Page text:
OpenAI Prepares GPT Store, Adds ‘Turbo’ GPT-4

OpenAI is set to enable custom versions of ChatGPT that can be tailored for specific tasks and made available on a GPT Store, as it seeks to monetise the hugely popular service exactly a year on from its public launch.

The Microsoft-backed firm, which said ChatGPT now has 100 million weekly active users, also launched a more powerful GPT-4 Turbo model for developers that can analyse more than 300 pages of text in a single prompt, at half the price of its previous offering.

While earlier versions of the model limited users to inputs of up to 3,000 words, the new model could be asked, for instance, to summarise an entire book.

OpenAI has now brought support for its multiple offerings together in one place, so that using ChatGPT now offers access to the firm’s DALL-E image generation, browsing, data analysis, document upload and PDF search.

Anthropic’s Claude was previously the only competing chatbot to allow PDF search.

Image credit: Sam Altman

Customised AI agents

OpenAI chief executive Sam Altman said at the company’s first in-person event on Monday that the firm would “step in and defend our customers” and pay legal costs incurred around copyright infringement, similar to statements from Google, Microsoft and Adobe.

The company’s move toward customised GPTs is similar to Apple’s introduction of the App Store a year after the iPhone’s launch, bringing it into the services business.

Similarly, Altman said it plans to share revenues with the most popular GPTs on the store, based on the number of active users, and may later support subscriptions for specific GPTs later.

“What OpenAI is really in the business of selling is intelligence – and that, and intelligent agents, is really where it will trend over time,” Altman said.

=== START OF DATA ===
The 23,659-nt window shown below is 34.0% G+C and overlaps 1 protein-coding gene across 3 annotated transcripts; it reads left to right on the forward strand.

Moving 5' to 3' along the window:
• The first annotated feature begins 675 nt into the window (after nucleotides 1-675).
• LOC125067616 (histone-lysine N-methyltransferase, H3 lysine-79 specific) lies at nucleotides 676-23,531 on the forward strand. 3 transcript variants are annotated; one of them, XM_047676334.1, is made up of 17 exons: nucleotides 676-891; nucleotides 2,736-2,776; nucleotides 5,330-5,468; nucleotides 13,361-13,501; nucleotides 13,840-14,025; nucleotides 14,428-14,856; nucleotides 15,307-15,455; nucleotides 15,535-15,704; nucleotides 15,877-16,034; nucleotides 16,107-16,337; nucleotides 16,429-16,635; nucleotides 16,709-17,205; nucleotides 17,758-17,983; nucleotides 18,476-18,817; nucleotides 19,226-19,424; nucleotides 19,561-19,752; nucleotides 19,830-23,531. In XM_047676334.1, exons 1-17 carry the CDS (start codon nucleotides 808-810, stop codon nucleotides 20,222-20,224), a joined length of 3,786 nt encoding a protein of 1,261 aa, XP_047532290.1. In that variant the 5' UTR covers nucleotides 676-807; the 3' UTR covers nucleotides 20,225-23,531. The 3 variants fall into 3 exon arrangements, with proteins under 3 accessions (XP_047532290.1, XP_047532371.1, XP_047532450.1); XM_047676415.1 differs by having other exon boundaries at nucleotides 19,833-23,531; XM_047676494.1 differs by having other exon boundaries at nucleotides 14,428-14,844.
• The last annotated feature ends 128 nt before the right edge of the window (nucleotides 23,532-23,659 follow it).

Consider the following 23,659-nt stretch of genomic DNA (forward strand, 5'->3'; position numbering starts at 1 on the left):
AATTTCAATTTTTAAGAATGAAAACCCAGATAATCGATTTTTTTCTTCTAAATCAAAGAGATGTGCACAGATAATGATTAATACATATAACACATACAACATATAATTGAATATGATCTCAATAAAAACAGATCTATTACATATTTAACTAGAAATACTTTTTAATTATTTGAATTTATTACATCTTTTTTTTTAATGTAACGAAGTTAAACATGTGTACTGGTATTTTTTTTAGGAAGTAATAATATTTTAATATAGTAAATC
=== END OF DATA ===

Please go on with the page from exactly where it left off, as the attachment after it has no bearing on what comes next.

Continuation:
Image credit: Ilgmyzin/Unsplash

‘Something magical’

GPTs can be built using plain English for use cases such as tutoring a child in maths, creating a travel concierge or designing a website, OpenAI said.

“Creating one is as easy as starting a conversation, giving it instructions and extra knowledge, and picking what it can do, like searching the web, making images or analysing data,” the firm stated.

Microsoft chief executive Satya Nadella made a surprise appearance at the event, saying OpenAI had “built something magical” and that the firms’ partnership was about “getting benefits of AI broadly disseminated to everyone”.

OpenAI has been aggressively raising capital for infrastructure and computing costs, and is reportedly in talks with investors including Thrive Capital to sell shares at a valuation of more than $80 billion (£65bn), which would make it one of the world’s most valuable private companies.

Matthew Broersma

Matt Broersma is a long standing tech freelance, who has worked for Ziff-Davis, ZDnet and other leading publications

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